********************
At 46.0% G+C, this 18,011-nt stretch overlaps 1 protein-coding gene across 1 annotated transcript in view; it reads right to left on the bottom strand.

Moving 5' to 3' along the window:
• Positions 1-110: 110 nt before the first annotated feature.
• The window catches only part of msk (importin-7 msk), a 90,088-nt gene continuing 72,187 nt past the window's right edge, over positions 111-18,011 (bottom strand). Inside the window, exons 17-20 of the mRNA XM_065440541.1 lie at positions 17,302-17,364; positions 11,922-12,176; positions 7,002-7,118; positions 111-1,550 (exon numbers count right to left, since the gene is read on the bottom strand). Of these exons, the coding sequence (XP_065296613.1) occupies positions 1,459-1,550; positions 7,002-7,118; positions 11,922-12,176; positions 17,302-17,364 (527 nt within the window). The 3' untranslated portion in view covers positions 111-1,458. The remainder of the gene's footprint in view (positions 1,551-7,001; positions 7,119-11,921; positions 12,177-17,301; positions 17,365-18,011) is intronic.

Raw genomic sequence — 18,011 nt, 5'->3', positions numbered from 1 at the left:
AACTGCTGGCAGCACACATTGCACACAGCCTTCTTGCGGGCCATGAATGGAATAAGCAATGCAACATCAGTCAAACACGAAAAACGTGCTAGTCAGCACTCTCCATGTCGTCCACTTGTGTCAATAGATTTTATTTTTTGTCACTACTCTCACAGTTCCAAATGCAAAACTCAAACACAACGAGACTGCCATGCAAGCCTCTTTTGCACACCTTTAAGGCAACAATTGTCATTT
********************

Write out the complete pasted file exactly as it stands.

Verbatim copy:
At 46.0% G+C, this 18,011-nt stretch overlaps 1 protein-coding gene across 1 annotated transcript in view; it reads right to left on the bottom strand.

Moving 5' to 3' along the window:
• Positions 1-110: 110 nt before the first annotated feature.
• The window catches only part of msk (importin-7 msk), a 90,088-nt gene continuing 72,187 nt past the window's right edge, over positions 111-18,011 (bottom strand). Inside the window, exons 17-20 of the mRNA XM_065440541.1 lie at positions 17,302-17,364; positions 11,922-12,176; positions 7,002-7,118; positions 111-1,550 (exon numbers count right to left, since the gene is read on the bottom strand). Of these exons, the coding sequence (XP_065296613.1) occupies positions 1,459-1,550; positions 7,002-7,118; positions 11,922-12,176; positions 17,302-17,364 (527 nt within the window). The 3' untranslated portion in view covers positions 111-1,458. The remainder of the gene's footprint in view (positions 1,551-7,001; positions 7,119-11,921; positions 12,177-17,301; positions 17,365-18,011) is intronic.

Raw genomic sequence — 18,011 nt, 5'->3', positions numbered from 1 at the left:
AACTGCTGGCAGCACACATTGCACACAGCCTTCTTGCGGGCCATGAATGGAATAAGCAATGCAACATCAGTCAAACACGAAAAACGTGCTAGTCAGCACTCTCCATGTCGTCCACTTGTGTCAATAGATTTTATTTTTTGTCACTACTCTCACAGTTCCAAATGCAAAACTCAAACACAACGAGACTGCCATGCAAGCCTCTTTTGCACACCTTTAAGGCAACAATTGTCATTT